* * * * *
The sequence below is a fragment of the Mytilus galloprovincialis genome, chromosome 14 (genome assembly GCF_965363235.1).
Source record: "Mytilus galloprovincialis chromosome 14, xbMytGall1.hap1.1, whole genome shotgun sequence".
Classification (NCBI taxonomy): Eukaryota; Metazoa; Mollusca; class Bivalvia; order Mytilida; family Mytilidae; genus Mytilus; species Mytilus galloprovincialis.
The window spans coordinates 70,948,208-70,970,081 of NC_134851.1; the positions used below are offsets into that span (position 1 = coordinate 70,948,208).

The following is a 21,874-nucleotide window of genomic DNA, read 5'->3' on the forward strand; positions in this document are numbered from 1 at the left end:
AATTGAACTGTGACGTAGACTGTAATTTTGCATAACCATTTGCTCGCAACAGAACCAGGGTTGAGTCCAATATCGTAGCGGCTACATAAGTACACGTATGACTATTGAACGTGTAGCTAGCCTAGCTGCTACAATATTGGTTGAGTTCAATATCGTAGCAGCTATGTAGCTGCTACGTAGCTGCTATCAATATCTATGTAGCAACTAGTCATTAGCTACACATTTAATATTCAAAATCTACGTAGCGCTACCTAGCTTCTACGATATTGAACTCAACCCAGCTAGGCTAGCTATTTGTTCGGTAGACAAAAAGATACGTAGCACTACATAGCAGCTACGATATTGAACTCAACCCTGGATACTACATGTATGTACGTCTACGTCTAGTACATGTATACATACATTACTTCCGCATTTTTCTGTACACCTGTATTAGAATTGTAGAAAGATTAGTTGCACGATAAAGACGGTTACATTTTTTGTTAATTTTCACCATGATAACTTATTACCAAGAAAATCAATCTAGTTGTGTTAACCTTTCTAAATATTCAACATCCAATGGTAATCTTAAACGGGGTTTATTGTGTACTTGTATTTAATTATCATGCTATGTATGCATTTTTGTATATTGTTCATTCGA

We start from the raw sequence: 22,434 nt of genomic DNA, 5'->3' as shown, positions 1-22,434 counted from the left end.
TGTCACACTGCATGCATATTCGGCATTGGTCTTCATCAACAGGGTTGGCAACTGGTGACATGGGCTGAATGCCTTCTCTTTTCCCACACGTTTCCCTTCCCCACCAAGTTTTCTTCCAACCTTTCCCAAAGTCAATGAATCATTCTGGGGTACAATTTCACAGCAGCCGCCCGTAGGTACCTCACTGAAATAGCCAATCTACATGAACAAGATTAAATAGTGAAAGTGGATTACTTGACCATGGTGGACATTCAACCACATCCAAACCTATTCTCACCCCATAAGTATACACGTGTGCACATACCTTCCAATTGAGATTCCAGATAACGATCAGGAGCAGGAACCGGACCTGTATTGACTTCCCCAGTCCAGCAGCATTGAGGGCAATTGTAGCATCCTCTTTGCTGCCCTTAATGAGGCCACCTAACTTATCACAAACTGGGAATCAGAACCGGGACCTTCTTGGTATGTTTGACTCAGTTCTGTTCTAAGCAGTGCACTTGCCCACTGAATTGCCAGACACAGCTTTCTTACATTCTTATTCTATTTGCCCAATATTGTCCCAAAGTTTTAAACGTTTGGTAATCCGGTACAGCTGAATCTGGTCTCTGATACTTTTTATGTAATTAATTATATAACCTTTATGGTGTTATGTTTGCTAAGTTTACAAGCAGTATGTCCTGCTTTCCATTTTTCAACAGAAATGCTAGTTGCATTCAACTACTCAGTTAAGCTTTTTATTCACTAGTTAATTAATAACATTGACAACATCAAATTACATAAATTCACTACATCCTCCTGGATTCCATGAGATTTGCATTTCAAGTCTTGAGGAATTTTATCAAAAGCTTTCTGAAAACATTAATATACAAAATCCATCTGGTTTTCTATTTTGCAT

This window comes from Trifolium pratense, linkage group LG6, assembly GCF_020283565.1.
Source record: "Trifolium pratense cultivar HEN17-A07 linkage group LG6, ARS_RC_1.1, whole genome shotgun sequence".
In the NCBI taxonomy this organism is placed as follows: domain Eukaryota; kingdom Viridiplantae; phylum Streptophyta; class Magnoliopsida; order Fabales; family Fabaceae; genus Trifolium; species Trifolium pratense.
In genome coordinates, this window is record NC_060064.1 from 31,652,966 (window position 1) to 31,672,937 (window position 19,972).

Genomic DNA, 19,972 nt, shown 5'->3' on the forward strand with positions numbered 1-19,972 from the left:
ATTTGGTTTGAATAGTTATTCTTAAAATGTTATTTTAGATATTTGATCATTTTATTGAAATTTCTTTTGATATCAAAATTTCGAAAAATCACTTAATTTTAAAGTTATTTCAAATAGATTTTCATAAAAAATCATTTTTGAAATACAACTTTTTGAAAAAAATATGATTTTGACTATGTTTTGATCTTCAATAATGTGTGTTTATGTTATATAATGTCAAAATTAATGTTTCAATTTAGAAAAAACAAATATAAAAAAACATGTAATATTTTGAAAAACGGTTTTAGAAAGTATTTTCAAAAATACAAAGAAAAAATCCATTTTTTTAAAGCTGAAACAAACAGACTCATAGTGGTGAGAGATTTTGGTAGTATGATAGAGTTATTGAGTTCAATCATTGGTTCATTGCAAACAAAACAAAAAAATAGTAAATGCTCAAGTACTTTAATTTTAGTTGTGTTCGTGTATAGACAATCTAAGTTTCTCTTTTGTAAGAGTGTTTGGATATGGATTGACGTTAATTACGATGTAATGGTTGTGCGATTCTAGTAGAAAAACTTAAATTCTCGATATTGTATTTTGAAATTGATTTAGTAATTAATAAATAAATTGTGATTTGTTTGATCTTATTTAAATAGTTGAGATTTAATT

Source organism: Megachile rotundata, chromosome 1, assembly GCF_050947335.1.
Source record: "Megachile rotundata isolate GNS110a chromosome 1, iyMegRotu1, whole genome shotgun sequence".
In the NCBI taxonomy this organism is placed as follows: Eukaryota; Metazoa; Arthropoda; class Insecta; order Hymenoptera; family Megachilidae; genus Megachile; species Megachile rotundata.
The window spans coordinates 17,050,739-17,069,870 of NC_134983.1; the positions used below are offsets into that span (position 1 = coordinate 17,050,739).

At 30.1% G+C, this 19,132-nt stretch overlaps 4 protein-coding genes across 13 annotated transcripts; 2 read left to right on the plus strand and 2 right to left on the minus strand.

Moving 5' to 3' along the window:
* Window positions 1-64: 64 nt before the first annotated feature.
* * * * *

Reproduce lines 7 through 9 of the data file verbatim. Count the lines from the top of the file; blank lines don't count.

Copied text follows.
We start from the raw sequence: 22,434 nt of genomic DNA, 5'->3' as shown, positions 1-22,434 counted from the left end.
TGTCACACTGCATGCATATTCGGCATTGGTCTTCATCAACAGGGTTGGCAACTGGTGACATGGGCTGAATGCCTTCTCTTTTCCCACACGTTTCCCTTCCCCACCAAGTTTTCTTCCAACCTTTCCCAAAGTCAATGAATCATTCTGGGGTACAATTTCACAGCAGCCGCCCGTAGGTACCTCACTGAAATAGCCAATCTACATGAACAAGATTAAATAGTGAAAGTGGATTACTTGACCATGGTGGACATTCAACCACATCCAAACCTATTCTCACCCCATAAGTATACACGTGTGCACATACCTTCCAATTGAGATTCCAGATAACGATCAGGAGCAGGAACCGGACCTGTATTGACTTCCCCAGTCCAGCAGCATTGAGGGCAATTGTAGCATCCTCTTTGCTGCCCTTAATGAGGCCACCTAACTTATCACAAACTGGGAATCAGAACCGGGACCTTCTTGGTATGTTTGACTCAGTTCTGTTCTAAGCAGTGCACTTGCCCACTGAATTGCCAGACACAGCTTTCTTACATTCTTATTCTATTTGCCCAATATTGTCCCAAAGTTTTAAACGTTTGGTAATCCGGTACAGCTGAATCTGGTCTCTGATACTTTTTATGTAATTAATTATATAACCTTTATGGTGTTATGTTTGCTAAGTTTACAAGCAGTATGTCCTGCTTTCCATTTTTCAACAGAAATGCTAGTTGCATTCAACTACTCAGTTAAGCTTTTTATTCACTAGTTAATTAATAACATTGACAACATCAAATTACATAAATTCACTACATCCTCCTGGATTCCATGAGATTTGCATTTCAAGTCTTGAGGAATTTTATCAAAAGCTTTCTGAAAACATTAATATACAAAATCCATCTGGTTTTCTATTTTGCAT

This window comes from Trifolium pratense, linkage group LG6, assembly GCF_020283565.1.